BETH POTTER was never likely to be fazed by chatter about the water quality of a river.

Described in a promotional video for today’s Supertri E World championships in London as a “very complete triathlete” with “no weaknesses” and “the most resilient person I think I have ever met”, the Scot remains largely unmoved by the developing story around the suitability of the Seine to host the swimming leg of this summer’s Olympic triathlon.

The president of Paris 2024, Tony Estanguet, this week admitted that due to concerns over e-coli levels, the triathlon could be either delayed or even reduced to a duathlon despite more than a billion Euros being invested to provide safe swimming in the river for the first time in a century.

With the start of the Games now just more than three months away, that level of potential disruption is not what any athlete wants to hear towards the end of a four-year cycle that has all been constructed with peaking in Paris in mind.

Potter, though, is not concerned about those possible pitfalls. One of Scotland’s leading hopes for a gold medal, the world champions remains stoically confident that the organisers will do whatever it takes to ensure the event goes ahead on time and as billed. The 32-year-old took part – and won – the test event, that included a swim in the Seine, last year and revealed that she’s experienced worse throughout her open swimming career.  

Unless a decision is taken that forces a change, Potter’s laser-like focus will remain on ensuring she gets to Paris as strong as she can be in all three disciplines.

“No, not really,” she replies, when asked if these developments are at all unsettling. “There was an issue around the water quality last year too. Athlete safety obviously has to come first but they are putting a plan in place and I’m confident that it will be fine for the Games.

“I’ve not heard anything [about the date for the swimming leg being potentially switched] and I think it will be fine in the Seine. We swam it last year and it was fine. There was a problem last summer due to the heavy rainfall but we have that problem in the rivers in England as well. In July there shouldn’t be heavy rainfall [in Paris] so I’m confident it will be fine.

“I thought it tasted quite clean last year, to be honest. I have definitely swum in harbours that have been a lot worse and smelled a lot worse too.”

And if her event got reduced to just a cycle and a run? “I don’t see that happening,” she adds. “I guess [if it does] it’s just something we’ll need to adapt to on the day or the week before. I’m sure we’ll get plenty of warning.”

Potter’s ascent to the top of the triathlon tree has been relatively rapid but she seems relaxed with her surrounds and the expectations that come with it.

Asked about the “no weaknesses” comment, there is little sign of the Scottish cringe and the inherent tendency to bat away compliments with a self-deprecating putdown.

A continuous journey of self-improvement ensures there will be little prospect of the former track athlete ever being encumbered by complacency but she is evidently comfortable in her own skin as she approaches the defining moment of her triathlon career.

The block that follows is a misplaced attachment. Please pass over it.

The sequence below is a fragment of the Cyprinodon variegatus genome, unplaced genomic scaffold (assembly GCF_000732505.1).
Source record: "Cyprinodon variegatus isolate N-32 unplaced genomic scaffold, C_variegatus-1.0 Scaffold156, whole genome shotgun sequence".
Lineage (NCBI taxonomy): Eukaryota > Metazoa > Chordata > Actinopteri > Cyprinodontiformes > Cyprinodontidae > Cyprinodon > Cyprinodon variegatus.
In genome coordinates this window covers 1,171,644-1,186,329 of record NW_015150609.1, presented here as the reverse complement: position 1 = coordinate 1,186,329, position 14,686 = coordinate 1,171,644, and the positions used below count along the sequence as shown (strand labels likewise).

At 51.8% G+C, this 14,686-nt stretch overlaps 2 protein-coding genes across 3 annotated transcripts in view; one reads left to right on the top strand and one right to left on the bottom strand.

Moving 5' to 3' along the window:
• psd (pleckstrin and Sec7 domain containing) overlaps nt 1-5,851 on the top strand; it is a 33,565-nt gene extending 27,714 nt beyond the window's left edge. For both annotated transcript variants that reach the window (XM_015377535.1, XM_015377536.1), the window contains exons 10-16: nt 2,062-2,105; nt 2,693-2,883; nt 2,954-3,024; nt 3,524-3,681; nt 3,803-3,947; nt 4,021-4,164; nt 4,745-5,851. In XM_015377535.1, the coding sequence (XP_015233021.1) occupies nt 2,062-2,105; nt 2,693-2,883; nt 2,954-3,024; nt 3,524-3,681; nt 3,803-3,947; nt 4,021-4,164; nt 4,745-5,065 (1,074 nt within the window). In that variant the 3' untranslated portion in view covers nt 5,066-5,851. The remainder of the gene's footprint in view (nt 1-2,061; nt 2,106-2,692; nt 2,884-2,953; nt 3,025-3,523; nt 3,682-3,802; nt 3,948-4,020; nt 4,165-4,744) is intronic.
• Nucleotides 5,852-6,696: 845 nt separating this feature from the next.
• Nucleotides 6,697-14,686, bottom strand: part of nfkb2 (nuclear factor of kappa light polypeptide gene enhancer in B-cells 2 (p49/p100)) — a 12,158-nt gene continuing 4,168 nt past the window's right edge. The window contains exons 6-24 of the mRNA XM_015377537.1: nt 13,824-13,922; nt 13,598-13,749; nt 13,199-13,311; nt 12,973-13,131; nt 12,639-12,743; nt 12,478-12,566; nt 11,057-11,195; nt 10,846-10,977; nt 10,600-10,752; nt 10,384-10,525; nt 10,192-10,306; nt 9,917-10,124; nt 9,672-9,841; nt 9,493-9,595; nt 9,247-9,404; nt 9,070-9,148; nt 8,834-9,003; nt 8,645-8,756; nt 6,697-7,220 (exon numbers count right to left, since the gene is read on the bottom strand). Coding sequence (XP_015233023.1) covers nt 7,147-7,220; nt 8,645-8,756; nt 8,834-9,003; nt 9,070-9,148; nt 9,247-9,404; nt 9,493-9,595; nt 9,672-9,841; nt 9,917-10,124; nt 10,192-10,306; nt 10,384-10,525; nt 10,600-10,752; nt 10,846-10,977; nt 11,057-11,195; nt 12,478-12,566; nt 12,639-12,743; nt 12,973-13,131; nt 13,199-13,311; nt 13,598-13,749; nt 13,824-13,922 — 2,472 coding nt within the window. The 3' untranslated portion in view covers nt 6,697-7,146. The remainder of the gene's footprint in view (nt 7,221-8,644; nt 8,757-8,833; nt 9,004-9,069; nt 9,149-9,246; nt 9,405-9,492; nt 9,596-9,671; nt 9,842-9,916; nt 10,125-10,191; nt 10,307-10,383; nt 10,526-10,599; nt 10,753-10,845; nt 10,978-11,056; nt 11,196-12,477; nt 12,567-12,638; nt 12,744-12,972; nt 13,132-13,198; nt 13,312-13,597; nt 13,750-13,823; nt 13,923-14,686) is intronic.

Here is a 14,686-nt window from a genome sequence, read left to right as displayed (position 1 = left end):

“In the last couple of years I’ve been trying to become more solid across all three [disciplines] so I’m bomb-proof,” she adds. “But it’s still a work in progress. I’m still working on my weaknesses in my swim, bike and run. It’s trying to keep all three plates spinning and at the best levels possible.

“It’s also good to be nervous. That helps me get the best out of myself on race day. But it’s a fine line. You don’t want to start using up energy to combat nerves when there’s no need. There has to be a balance.”

With her Olympic place assured as early as last November, Potter has nothing to achieve or prove before Paris. The cancellation of an event in Abu Dhabi due to adverse weather conditions means she will likely race just once outdoors, in Cagliari, ahead of Paris, believing the travel demands makes Yokohama a trip not worth making.

She will keep ticking over at today’s Supertri E World Triathlon Championships powered by Zwift taking place at London’s Aquatics Centre, a blend of real life and virtual racing in which Potter enjoys an impressive competitive record.

“I’m looking forward to this one,” she adds. “I quite like it as it’s pure VO2 [cardio exercise] and a good race-sharpener, letting you see where you’re at in terms of get-out speed and all those things.

“It’s a bit later than I was hoping to open my season but it will be good to get the ball rolling. Abu Dhabi was a bit annoying especially having travelled out there and having just been on camp. I didn’t get to see where I was at.

“But I think I’ve got enough markers with the people I train with and how I’m training that I’m in a pretty good position at the moment. I don’t feel any pressure from anyone else, it’s more what I put on myself. It was good to win the world champs last year and do well in the Paris test event too.

“That gives me confidence going into this year. I’ve had a good winter and I’m confident I will have the same or have even a better year this year. There are always things out of your control but I’ll do everything I can to put myself in the best position to succeed.”

- Watch supertri E World Triathlon Championship powered by Zwift live on Eurosport and on the supertri YouTube from 6.30pm